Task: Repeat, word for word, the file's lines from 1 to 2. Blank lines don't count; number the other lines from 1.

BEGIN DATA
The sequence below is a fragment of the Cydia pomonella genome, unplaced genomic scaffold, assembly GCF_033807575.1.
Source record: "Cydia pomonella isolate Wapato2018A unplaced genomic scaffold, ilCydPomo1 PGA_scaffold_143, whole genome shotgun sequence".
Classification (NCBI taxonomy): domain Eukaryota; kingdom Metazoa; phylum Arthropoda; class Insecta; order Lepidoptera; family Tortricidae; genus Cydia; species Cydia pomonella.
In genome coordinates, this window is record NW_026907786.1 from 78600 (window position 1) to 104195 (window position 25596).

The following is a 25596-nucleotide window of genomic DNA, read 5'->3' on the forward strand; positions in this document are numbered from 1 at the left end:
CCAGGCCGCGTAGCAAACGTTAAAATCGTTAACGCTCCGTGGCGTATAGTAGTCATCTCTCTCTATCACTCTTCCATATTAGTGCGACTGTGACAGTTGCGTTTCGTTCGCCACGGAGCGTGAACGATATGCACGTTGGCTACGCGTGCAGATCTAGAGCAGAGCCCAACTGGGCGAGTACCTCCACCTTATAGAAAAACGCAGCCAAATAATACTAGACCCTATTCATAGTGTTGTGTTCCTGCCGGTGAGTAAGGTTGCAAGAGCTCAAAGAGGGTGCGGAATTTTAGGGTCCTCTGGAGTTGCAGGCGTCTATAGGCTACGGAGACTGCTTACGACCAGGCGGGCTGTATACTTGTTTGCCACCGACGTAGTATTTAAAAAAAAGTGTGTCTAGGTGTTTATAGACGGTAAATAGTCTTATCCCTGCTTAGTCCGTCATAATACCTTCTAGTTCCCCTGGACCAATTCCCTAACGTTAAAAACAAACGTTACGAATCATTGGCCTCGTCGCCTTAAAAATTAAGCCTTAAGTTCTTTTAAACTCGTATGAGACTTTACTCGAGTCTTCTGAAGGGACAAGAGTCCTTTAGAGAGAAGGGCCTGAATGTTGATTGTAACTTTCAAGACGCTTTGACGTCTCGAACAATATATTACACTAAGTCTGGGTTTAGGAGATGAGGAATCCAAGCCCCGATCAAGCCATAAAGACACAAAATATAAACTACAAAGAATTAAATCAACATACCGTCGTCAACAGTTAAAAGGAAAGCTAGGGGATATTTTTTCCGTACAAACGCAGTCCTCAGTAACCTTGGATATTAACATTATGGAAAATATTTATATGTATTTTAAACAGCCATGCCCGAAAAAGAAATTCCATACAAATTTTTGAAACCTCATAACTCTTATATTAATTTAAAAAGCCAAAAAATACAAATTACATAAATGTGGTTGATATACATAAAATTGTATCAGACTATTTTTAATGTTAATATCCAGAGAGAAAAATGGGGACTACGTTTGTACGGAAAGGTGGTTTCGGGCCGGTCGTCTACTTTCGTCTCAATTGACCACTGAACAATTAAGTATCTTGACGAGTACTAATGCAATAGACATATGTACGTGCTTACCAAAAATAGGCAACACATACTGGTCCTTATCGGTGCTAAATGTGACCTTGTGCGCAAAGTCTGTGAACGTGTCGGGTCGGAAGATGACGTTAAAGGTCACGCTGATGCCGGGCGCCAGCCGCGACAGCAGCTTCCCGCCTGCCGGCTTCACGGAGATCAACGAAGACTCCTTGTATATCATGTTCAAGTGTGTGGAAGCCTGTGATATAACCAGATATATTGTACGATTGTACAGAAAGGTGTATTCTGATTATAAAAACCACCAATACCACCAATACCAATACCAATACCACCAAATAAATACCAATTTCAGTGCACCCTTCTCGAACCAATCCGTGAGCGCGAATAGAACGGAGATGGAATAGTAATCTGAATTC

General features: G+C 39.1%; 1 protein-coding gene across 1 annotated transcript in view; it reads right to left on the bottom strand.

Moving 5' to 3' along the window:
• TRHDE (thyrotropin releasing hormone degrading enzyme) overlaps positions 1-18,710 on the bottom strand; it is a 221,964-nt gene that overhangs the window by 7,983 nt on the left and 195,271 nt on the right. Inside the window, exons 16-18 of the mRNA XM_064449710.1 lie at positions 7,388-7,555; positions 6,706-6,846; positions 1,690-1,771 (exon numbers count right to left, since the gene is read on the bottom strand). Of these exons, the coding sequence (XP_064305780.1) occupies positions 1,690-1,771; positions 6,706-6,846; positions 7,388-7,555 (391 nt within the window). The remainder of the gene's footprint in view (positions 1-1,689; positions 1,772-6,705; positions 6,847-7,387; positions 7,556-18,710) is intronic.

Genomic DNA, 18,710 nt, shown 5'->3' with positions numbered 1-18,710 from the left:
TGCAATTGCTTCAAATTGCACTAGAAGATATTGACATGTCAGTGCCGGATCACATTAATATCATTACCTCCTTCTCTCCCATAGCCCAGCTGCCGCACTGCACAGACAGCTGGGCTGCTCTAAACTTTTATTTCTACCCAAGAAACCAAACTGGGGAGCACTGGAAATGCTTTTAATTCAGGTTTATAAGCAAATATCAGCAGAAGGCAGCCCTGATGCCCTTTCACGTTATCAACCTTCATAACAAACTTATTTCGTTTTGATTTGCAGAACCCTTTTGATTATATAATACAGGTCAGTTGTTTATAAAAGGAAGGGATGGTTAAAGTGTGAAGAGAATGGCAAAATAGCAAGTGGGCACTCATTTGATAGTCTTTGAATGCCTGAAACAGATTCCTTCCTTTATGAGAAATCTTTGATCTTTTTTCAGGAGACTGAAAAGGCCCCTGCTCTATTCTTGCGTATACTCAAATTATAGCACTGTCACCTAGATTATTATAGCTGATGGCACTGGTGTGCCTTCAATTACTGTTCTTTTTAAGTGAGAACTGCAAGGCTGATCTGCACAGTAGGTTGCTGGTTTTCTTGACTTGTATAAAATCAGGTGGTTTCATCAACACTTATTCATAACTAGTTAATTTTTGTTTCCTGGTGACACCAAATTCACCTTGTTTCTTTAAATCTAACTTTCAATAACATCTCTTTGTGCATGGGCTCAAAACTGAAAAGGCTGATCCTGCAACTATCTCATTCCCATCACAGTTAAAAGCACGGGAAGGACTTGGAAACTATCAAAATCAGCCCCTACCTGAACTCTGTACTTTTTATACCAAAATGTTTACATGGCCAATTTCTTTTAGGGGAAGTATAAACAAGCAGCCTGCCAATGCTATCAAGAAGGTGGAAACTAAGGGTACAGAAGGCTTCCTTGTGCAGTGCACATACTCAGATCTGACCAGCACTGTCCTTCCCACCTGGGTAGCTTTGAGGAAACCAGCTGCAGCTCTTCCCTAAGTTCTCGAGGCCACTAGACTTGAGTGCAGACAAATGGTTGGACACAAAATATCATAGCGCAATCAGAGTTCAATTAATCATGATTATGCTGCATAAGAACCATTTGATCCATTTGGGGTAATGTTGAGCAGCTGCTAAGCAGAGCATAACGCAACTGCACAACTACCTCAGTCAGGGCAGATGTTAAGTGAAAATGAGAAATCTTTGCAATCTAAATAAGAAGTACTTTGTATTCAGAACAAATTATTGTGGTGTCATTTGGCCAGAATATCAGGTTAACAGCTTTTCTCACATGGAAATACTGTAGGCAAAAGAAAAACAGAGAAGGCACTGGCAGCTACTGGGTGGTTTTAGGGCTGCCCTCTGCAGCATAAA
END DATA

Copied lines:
The sequence below is a fragment of the Cydia pomonella genome, unplaced genomic scaffold, assembly GCF_033807575.1.
Source record: "Cydia pomonella isolate Wapato2018A unplaced genomic scaffold, ilCydPomo1 PGA_scaffold_143, whole genome shotgun sequence".